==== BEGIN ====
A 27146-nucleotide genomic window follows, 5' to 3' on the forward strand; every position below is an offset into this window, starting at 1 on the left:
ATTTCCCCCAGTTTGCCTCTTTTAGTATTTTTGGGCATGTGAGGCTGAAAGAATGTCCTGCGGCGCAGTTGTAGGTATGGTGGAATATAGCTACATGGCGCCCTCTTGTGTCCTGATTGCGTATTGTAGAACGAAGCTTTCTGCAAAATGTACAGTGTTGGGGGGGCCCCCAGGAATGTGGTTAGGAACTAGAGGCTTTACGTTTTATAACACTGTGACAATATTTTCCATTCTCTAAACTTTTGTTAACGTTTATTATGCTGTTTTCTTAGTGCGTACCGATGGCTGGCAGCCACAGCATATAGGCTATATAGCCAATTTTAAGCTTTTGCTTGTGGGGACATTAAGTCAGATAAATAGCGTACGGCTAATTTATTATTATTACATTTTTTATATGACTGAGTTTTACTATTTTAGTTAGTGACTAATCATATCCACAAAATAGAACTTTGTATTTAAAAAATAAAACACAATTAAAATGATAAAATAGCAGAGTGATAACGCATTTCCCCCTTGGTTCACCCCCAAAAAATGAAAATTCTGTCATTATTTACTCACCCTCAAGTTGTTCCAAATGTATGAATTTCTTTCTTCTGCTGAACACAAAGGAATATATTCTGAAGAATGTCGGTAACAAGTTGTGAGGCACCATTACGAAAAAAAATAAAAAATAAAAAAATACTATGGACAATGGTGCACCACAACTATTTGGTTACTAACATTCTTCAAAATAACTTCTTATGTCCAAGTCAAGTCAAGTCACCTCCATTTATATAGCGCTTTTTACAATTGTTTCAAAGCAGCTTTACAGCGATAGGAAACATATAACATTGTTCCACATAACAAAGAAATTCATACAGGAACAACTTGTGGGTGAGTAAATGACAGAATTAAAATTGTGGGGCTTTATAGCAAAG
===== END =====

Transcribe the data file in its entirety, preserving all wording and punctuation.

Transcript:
A 27146-nucleotide genomic window follows, 5' to 3' on the forward strand; every position below is an offset into this window, starting at 1 on the left:
ATTTCCCCCAGTTTGCCTCTTTTAGTATTTTTGGGCATGTGAGGCTGAAAGAATGTCCTGCGGCGCAGTTGTAGGTATGGTGGAATATAGCTACATGGCGCCCTCTTGTGTCCTGATTGCGTATTGTAGAACGAAGCTTTCTGCAAAATGTACAGTGTTGGGGGGGCCCCCAGGAATGTGGTTAGGAACTAGAGGCTTTACGTTTTATAACACTGTGACAATATTTTCCATTCTCTAAACTTTTGTTAACGTTTATTATGCTGTTTTCTTAGTGCGTACCGATGGCTGGCAGCCACAGCATATAGGCTATATAGCCAATTTTAAGCTTTTGCTTGTGGGGACATTAAGTCAGATAAATAGCGTACGGCTAATTTATTATTATTACATTTTTTATATGACTGAGTTTTACTATTTTAGTTAGTGACTAATCATATCCACAAAATAGAACTTTGTATTTAAAAAATAAAACACAATTAAAATGATAAAATAGCAGAGTGATAACGCATTTCCCCCTTGGTTCACCCCCAAAAAATGAAAATTCTGTCATTATTTACTCACCCTCAAGTTGTTCCAAATGTATGAATTTCTTTCTTCTGCTGAACACAAAGGAATATATTCTGAAGAATGTCGGTAACAAGTTGTGAGGCACCATTACGAAAAAAAATAAAAAATAAAAAAATACTATGGACAATGGTGCACCACAACTATTTGGTTACTAACATTCTTCAAAATAACTTCTTATGTCCAAGTCAAGTCAAGTCACCTCCATTTATATAGCGCTTTTTACAATTGTTTCAAAGCAGCTTTACAGCGATAGGAAACATATAACATTGTTCCACATAACAAAGAAATTCATACAGGAACAACTTGTGGGTGAGTAAATGACAGAATTAAAATTGTGGGGCTTTATAGCAAAG